I try to let the garden rest over the festive season. There may be a leek or a frost-sweetened parsnip to pull for today’s winter-warmer soup or a displaced birdfeeder to hang back up after last night’s bluster but I have pretty much trained myself to look at the garden this end of the year and not be out trampling and compacting it. It is healthier for it, but is the time inside healthier for us? The cold weather at this time of year can have an impact on our general health and also trigger underlying conditions. So, should we avoid it at all costs?
Personally, I like to take a few bracing walks in December and January and even the odd winter dip in ocean - as a short-term exposure to cold weather actually activities your immune system. It's said your system perceives the shock of the chill as a threat and so hits the alarm bell for more natural killer cells and other immune cells to prepare to deploy.
While lots of autoimmune conditions such as psoriasis and arthritis do flare up in winter so too underlying conditions can be perceived as worsening. In part that’s because cold weather is both a mood depressor and a stress trigger – two accelerators of pain perception and both contributors to a sense of unwellness. Because cold weather exposure can act as a vasoconstrictor, it often occasions a temporary disruption of normal services in the veins and capillaries that carry nutrients, t-cells, endorphins and other health agents to where they are needed – so if you are suffering a prolonged freeze in the garden as you tidy up or potter about just to avoid another rerun of a tired old movie or series on the television.
You may even be looking worse. One of the most noticeable implications of what cold does is to our skin: chapped lips, dry flaky patches, rosy cheeks etc. It is not all the cold's fault – it is more that the movement between the amped up indoor heating (which is drying) and the outside wind, rain and sleet (which is surface stressing) is simply too much stress for your skin to not signal its distress.
It might just be time for an avocado skin mask or at least some avocado on toast - surface hydration is important to skin as it navigates between those interior and exterior environments and the natural oild in avacados mirrors the skins natural oils so closely that it’s a near-instant rejuvenation. I say on toast as nutritionally, foods rich in omegas and vitamin e offer a great circulation boost to remedy the capillary constriction of cold and deal more effectively with the dehydration of dry hot indoors.
A couple of times in my horticultural career I was foolish enough to brave the elements on the coldest of days and keep working. Usually trying to save wind-rocked or flooded borders and shrubs. And as the old say about how "no good deed goes unpunished" rang true with the consequences of backache, heartache and chilblains, I often had buyer’s remorse on the day’s venture.
Chilblains can be nasty; it’s not quite frost bite buts as close to that sort of discomfort you want to get.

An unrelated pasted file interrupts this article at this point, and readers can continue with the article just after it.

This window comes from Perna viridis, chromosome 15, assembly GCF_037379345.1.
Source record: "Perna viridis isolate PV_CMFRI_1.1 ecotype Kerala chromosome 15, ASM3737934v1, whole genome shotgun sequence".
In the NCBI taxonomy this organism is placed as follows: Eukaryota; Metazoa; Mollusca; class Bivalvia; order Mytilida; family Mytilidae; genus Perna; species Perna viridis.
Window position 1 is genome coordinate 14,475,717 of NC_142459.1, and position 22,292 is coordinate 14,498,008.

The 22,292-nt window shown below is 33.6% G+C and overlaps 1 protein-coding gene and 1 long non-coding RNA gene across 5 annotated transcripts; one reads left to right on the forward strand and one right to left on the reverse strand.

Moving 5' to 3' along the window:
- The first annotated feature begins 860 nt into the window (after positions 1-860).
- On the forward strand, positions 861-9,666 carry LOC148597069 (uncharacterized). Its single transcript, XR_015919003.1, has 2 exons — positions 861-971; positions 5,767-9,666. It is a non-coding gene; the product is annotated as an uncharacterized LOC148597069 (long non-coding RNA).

In essence, it’s a retreat of circulation from the area and strong cold reaction. it generally results in localised redness of hands, ears, lower legs or feet with some swelling, often as ‘skin bumps’ which upon re-warming of the area become tender and blue or develop itching or burning sensations. In severe cases, blisters and ulcers can form. They normally heal within a week but it’s a sore week. If you’ve made the same mistake or don’t want to make it, then the trick is to get spicy; Sipping a strong cup of ginger and cayenne tea, or munching a spicy snack that includes both, can help to improve circulation to the extremities - without triggering the pain of an external warm-up.
Cold weather can exacerbate Raynaud’s disease which is a year-round complication of blood supply to fingers and toes, marked by colour changes, tingling and often pain. The standard medication is prescribed vasodilators.
Natural vasodilators include essential fatty acids (omegas) which also help improve tolerance to cold. Back to that avocado on toast or a supplement of evening primrose until spring. Cold weather can trigger a heightened awareness of pain - hence the old “I can feel it in my bones”. So, this time of year is naturally triggering creaky to painful joints. If you have Arthritis, a flare-up is to be expected not just because of the immune reaction but also because barometric pressure changes in winter put more stress on joints. A diet rich in essential fatty acids will diminish pain, coat the joints and improve mobility.
When it comes to the increasing evidence/study upon the psychological impact of coldness upon ‘worsening symptoms” in winter. It’s as if we are meant to take a little hibernation break and sit by the fire or gather with friends and family. All the Christmas lights, all the New Year’s Eve fireworks, it’s all a way to light the way. To inject some cheer while we wait for warmer days to return.
This article is about cold impact not low light so I haven’t gone into seasonal affective disorder but cold also dampens enthusiasm and mood. So be it sadness, numbness or physical pains, a vitamin D supplement or some fortified food will increase your happy hormones right now when you need it boosting the most.
You can also increase your mood and thus decrease your symptoms by tricking your brain – for starters, having a warm cuppa in your hand can switch on positive emotional response similar to holding a loved one’s hand (they call it social surrogacy) and because the human brain is slow to differentiate between reality and reality TV, sure why not binge a comedy or romantic boxset to borrow some warmth and happiness. Soon enough the snowdrops will be up and seed packets will yearn to be sown and winter will be last year’s news. Until next year, thanks for your readership this year and I wish you every health and all the green thumbs in the one to come.